34 per cent of companies interviewed in a recent survey saw China as the biggest market with export potential. It’s clear to see that China will have a big part to play in the future expansion plans of British companies, with imports and exports to and from China already increasing.
So why is China becoming such a popular market to trade with?
- China is currently the second biggest economy in the world with predictions it will take over the US by 2020
- One in ten tourists worldwide are Chinese
- Chinese tourists spent a total of $129 billion in 2013
- 70% of the population shop online at least once a week
- 55% of China’s smartphone user have made a mobile payment
Opportunity for SME’s
As the middle and upper class continue to develop and disposable income becomes more readily available, there will be increasing opportunities for UK companies to supply products and services.
Online and mobile purchase is becoming increasingly popular with a high demand for foreign, high quality, luxury items. There’s also a big focus on authenticity, which is good news for British companies as the UK are globally renowned for quality, heritage and design innovation. This creates the perfect demand for UK products and services.
It may sound like you have to be an internationally recognised brand to succeed but as long your product or service is authentic and of good quality, there’s an opportunity waiting out there for you.
Reviews and word of mouth are a big influence on Chinese consumers buying decision, even more so than the UK. This means unless you have established connections and networks in China, a good way to start would be through a local partnership.
Challenges for SME’s
Setting up in China is a lengthy process and the traditional export routes which would work in other countries are likely not going to for China. Getting your foot into the country can be very difficult and expensive with many requirements to fulfil beforehand.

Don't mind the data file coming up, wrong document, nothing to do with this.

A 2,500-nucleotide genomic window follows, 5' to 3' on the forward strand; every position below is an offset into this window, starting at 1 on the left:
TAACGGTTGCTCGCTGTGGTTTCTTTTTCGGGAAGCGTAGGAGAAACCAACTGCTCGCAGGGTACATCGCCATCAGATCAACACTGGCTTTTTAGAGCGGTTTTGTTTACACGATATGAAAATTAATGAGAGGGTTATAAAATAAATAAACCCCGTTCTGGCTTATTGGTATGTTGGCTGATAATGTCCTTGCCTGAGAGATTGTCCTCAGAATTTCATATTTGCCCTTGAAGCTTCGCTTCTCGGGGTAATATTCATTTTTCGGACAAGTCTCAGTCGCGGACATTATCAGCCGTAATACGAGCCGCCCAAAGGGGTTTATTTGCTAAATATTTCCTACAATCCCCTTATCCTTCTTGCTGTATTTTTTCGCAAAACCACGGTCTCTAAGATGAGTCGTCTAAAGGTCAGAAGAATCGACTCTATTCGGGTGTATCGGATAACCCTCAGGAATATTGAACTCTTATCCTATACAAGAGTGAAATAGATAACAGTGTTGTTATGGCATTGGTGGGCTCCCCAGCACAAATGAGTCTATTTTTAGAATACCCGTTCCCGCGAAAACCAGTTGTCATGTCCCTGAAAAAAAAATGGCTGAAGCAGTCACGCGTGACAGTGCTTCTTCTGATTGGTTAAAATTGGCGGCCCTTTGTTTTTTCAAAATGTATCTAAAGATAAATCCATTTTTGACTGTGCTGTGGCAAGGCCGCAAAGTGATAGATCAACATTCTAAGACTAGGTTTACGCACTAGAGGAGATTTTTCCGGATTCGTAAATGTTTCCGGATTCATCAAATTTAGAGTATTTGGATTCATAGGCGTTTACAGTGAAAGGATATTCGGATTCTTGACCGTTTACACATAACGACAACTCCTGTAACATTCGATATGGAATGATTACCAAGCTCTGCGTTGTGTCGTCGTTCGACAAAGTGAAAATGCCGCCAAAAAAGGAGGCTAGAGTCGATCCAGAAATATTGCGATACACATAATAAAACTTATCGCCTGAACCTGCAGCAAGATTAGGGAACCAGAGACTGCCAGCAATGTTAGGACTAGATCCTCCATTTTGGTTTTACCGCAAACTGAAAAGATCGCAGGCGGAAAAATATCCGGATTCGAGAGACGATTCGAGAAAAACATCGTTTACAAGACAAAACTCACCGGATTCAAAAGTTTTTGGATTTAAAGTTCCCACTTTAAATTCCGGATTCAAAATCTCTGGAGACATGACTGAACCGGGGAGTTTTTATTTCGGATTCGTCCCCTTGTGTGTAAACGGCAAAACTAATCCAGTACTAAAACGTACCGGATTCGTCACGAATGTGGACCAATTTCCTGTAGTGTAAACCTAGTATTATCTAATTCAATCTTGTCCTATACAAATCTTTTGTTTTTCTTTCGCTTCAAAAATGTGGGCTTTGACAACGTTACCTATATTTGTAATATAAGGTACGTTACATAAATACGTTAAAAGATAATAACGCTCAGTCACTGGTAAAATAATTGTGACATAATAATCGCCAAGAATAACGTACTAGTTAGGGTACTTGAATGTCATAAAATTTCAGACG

There are lots of legal requirements and conditions that need to be met before you can establish your presence in the country such as gaining a Chinese business license.
If you plan on having a website in China, you’ll also need to register for an Internet Content Provider license (ICP). Also bear in mind, there is a strict restriction on many social media sites so the typical channels you would use in the UK may not be available in China.
The language is completely different to English, with many different dialects spoken in different parts of China. Unless you’re familiar with the local language, you’ll most likely need the services of a native translator both for verbal and written communication.
Depending on the location you plan to sell in China, as it’s so big, shopping habits and buying processes will differ from region to region. Rural areas prefer bargains where prices are so low even discount retailers from Western nations can struggle to compete. They’re also heavily reliant on assisted sales so consider what kind of customer service you want to be offering.
The Government provide a useful piece of document regarding overseas company risk on key security and political risks UK companies might face when operating in China which can be found here: https://www.gov.uk/government/publications/overseas-business-risk-china